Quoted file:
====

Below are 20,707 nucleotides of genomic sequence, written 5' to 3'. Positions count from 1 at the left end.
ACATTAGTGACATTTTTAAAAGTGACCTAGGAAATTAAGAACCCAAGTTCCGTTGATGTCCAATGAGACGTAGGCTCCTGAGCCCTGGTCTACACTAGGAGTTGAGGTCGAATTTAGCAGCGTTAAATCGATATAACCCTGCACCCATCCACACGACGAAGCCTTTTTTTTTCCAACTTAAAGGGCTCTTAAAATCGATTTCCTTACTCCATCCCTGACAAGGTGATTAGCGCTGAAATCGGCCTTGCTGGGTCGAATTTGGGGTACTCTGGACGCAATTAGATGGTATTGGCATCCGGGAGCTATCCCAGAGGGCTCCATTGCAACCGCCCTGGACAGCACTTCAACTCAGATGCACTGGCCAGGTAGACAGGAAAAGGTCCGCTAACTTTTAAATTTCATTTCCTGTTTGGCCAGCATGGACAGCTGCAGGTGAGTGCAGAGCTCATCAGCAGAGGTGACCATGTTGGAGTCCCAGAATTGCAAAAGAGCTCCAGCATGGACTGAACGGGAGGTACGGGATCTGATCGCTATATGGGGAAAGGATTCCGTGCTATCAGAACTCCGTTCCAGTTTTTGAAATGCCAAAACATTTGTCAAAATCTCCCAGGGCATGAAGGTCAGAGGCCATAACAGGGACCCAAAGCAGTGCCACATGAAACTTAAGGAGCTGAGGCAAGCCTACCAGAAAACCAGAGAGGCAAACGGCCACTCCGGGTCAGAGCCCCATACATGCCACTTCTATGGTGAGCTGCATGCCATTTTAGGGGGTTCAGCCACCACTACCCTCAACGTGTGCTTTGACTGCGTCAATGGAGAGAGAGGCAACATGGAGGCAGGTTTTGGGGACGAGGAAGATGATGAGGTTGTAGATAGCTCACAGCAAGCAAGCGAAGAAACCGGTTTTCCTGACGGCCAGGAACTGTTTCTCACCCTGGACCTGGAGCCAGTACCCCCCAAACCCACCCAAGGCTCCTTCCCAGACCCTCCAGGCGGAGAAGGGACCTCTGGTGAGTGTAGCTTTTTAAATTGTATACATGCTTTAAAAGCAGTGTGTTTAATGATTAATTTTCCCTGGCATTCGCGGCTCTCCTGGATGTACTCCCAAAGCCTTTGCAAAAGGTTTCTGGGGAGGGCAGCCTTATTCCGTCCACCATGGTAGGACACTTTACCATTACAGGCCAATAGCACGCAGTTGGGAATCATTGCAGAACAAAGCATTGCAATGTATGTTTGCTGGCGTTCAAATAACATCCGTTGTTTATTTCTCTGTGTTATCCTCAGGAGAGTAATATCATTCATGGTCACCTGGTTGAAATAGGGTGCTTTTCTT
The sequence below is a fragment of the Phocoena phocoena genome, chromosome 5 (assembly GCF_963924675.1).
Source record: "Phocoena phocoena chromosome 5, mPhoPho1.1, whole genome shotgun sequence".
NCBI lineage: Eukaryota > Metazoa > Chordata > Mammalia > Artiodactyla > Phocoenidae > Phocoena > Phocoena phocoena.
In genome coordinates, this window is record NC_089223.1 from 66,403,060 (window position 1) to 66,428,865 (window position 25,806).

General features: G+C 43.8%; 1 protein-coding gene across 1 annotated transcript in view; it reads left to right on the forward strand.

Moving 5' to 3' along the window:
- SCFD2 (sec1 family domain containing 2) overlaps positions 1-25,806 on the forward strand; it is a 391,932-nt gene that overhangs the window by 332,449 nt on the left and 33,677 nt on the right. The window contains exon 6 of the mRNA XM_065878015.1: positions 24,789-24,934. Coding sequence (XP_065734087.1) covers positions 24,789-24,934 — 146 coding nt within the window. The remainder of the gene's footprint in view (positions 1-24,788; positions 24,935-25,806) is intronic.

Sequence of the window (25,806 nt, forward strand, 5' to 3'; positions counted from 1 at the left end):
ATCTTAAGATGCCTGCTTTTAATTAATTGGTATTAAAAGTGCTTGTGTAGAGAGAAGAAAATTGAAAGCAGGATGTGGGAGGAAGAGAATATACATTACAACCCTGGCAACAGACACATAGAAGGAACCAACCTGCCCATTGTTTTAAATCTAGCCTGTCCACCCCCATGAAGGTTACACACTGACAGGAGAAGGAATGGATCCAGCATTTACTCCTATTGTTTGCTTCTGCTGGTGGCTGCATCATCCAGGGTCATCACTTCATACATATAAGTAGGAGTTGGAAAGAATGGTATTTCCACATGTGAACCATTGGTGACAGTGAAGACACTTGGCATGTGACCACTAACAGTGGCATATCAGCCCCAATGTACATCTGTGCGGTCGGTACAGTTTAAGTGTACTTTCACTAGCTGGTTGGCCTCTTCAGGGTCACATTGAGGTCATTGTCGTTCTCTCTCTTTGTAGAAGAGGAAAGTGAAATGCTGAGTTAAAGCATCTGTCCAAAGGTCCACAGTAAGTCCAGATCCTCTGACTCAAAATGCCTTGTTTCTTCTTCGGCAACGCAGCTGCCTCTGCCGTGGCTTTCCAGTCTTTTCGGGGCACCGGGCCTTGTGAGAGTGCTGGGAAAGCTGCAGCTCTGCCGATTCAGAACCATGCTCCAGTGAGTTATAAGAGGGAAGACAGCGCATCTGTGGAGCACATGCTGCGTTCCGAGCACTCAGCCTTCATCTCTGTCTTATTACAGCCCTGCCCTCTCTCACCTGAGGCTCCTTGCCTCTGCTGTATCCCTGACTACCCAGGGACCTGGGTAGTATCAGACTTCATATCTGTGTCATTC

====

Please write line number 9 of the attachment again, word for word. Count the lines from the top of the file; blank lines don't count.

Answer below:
- SCFD2 (sec1 family domain containing 2) overlaps positions 1-25,806 on the forward strand; it is a 391,932-nt gene that overhangs the window by 332,449 nt on the left and 33,677 nt on the right. The window contains exon 6 of the mRNA XM_065878015.1: positions 24,789-24,934. Coding sequence (XP_065734087.1) covers positions 24,789-24,934 — 146 coding nt within the window. The remainder of the gene's footprint in view (positions 1-24,788; positions 24,935-25,806) is intronic.